When a privilege, even the greatest one, becomes an acquired right part of our daily lives, not only do we stop fighting for it, but we begin to look at it from a different perspective.
The resulting advantages, even the most obvious ones, become predictable. The weak points instead, tend to gain increasingly significant weight. Any abuses and deviations are not identified as such but end up questioning in a Kafkaesque way the privilege itself.
A similar process is nowadays affecting the Web.
In just thirty years, the network, designed to connect people and freely share information, has become the square of the world, the newspaper, the encyclopedia, the library, the shop, the bank, the telephone, the office, the cinema and much more.
There is no doubt that the Internet has significantly improved on several fundamental levels the lives of the three and a half billion people who have access to it: access to information, freedom of expression and communication possibilities.
However, over the last decade, the network has developed into closed and centralised models that go in the opposite direction to the ones initially thought of.
It is clear that the new economy has favoured the development of monopolies and oligopolies in many sectors: from search engines to social networks and even operating systems themselves. Can you think of more than four competitors per sector without searching (precisely) on Google?
On the other hand, standards and interoperability, which should encourage the development of open technologies, not always match the interest and market strategies of technology companies.
Recent computer scandals, from PRISM to Cambridge Analytica, have compromised the already discussed reliability of technology giants in the field of data protection of us users.
In this regard, Tim Berners-Lee, inventor of the World Wide Web, recently stated:
“The forces taking the web in the wrong direction have always been very strong. Whether you’re a company or a government, controlling the web is a way to make huge profits, or a way of ensuring you remain in power. The people are arguably the most important part of this, because it’s only the people who will be motivated to hold the other two to account.”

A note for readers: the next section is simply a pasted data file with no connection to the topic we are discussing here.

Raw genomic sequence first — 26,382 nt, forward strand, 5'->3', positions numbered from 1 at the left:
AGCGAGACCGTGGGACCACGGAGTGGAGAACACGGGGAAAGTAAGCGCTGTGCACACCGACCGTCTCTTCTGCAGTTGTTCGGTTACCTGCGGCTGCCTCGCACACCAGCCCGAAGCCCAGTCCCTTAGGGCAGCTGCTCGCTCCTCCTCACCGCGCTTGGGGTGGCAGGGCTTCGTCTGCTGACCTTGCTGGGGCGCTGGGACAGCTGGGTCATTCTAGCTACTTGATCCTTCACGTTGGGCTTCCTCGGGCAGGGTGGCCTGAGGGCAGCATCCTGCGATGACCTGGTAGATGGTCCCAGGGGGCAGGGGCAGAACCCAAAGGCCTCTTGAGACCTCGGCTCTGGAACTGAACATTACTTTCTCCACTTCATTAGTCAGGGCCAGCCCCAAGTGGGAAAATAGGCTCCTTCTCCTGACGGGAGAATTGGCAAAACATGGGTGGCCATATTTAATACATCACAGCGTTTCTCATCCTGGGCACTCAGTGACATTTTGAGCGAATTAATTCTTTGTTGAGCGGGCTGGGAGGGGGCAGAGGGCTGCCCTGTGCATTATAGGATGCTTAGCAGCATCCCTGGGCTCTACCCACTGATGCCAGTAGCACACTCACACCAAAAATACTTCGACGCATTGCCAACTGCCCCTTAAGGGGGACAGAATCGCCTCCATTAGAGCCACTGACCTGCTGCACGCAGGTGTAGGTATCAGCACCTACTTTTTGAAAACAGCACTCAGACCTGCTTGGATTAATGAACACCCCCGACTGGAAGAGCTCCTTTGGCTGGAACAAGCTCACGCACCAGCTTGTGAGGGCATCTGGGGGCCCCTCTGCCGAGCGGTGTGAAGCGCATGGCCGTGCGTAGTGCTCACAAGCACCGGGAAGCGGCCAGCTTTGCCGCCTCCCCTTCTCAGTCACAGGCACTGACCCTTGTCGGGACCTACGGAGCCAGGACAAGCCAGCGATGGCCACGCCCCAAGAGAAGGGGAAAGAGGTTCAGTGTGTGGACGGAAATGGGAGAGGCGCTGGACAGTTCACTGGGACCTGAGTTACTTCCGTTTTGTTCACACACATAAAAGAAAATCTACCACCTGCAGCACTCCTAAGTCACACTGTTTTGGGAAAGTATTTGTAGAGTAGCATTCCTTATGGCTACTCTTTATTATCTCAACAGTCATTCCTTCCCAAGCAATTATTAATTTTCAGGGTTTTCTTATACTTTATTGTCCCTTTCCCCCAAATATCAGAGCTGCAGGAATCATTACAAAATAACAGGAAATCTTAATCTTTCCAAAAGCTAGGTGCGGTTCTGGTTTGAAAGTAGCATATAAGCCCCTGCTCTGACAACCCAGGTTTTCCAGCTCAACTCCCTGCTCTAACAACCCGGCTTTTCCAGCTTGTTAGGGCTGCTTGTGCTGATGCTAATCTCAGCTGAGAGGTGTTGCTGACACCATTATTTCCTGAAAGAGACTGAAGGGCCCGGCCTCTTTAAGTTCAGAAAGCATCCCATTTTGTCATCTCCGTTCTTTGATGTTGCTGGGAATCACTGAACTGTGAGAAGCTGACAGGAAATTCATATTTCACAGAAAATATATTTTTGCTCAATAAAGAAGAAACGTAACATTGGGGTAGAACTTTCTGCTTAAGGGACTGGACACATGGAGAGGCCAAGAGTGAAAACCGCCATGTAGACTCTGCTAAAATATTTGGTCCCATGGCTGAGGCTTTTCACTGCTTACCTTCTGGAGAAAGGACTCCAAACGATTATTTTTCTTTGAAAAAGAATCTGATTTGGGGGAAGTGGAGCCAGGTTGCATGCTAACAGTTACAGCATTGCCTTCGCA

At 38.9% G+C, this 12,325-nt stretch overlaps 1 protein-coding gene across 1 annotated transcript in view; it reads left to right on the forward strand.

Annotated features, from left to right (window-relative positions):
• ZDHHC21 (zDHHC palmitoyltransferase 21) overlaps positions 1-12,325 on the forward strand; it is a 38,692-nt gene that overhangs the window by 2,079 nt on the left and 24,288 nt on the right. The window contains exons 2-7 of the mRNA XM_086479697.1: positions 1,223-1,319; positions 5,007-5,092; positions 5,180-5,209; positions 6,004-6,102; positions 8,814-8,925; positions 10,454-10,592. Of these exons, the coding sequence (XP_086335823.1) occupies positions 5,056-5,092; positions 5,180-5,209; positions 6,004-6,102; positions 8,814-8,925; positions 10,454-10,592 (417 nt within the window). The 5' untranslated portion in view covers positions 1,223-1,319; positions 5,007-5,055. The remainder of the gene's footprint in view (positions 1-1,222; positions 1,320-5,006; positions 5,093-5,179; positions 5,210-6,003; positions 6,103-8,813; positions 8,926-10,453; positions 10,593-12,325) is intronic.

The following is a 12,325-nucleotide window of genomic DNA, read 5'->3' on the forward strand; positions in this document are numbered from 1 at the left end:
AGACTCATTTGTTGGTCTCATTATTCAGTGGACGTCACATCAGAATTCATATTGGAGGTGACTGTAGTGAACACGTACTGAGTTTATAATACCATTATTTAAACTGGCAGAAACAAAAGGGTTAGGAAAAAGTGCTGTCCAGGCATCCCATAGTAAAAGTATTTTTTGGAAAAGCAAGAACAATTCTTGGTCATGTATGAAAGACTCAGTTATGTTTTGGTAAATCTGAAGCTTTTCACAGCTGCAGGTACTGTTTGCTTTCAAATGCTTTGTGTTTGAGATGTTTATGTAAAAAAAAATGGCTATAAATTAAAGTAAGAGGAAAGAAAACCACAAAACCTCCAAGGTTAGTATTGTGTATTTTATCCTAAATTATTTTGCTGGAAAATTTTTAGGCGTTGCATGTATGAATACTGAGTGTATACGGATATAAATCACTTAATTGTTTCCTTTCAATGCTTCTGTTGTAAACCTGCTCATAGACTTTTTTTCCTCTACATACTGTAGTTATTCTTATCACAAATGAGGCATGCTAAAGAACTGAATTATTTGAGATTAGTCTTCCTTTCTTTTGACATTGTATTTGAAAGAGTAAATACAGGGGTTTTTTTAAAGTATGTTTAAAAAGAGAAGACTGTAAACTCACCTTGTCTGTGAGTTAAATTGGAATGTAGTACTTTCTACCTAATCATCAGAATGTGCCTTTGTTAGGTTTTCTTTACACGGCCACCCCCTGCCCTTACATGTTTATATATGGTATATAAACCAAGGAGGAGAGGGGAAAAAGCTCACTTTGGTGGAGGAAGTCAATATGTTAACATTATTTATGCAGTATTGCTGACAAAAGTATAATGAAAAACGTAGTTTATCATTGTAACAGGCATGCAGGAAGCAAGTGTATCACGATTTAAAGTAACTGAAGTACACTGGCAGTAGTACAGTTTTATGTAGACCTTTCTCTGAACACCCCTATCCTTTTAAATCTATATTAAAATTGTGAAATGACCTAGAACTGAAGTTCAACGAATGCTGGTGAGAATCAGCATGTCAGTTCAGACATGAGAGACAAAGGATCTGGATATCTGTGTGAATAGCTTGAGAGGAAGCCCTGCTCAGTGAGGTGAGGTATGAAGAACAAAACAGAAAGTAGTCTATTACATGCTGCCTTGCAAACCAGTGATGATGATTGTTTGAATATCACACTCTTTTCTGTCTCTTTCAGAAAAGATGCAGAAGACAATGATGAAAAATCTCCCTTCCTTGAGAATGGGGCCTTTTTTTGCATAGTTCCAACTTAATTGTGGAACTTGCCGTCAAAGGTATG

There are three main problems to be solved according to the father of the network who recently published “Contract for the Web”, an ambitious program for restructuring Internet:
"Deliberate, malicious intent, such as state-sponsored hacking and attacks, criminal behaviour, and online harassment.
System design that creates perverse incentives where user value is sacrificed, such as ad-based revenue models that commercially reward clickbait and the viral spread of misinformation.
Unintended negative consequences of benevolent design, such as the outraged and polarised tone and quality of online discourse."
The contract sounds like a manifesto and is addressed to governments, companies and individuals.
States are called upon to guarantee maximum freedom of connection and protection of sensitive data. Businesses are required to protect privacy in order to create greater online trust and to develop open technologies to support exchange and interoperability. All of us, as citizens, are encouraged to become active collaborators of the network, to choose services that value privacy and to “fight for the web, so the web remains open and a global public resource for people everywhere, now and in the future.”
Will this be enough to save the network, to keep it decentralized, inclusive, open and as free as it was thought to be? Surely not if we stand by and watch.
Sir Tim Berners-Lee (copyright: Reuters)
Credits: - English translation by Paris Nobile
- Sir Berners-Lee's portrait by Reuters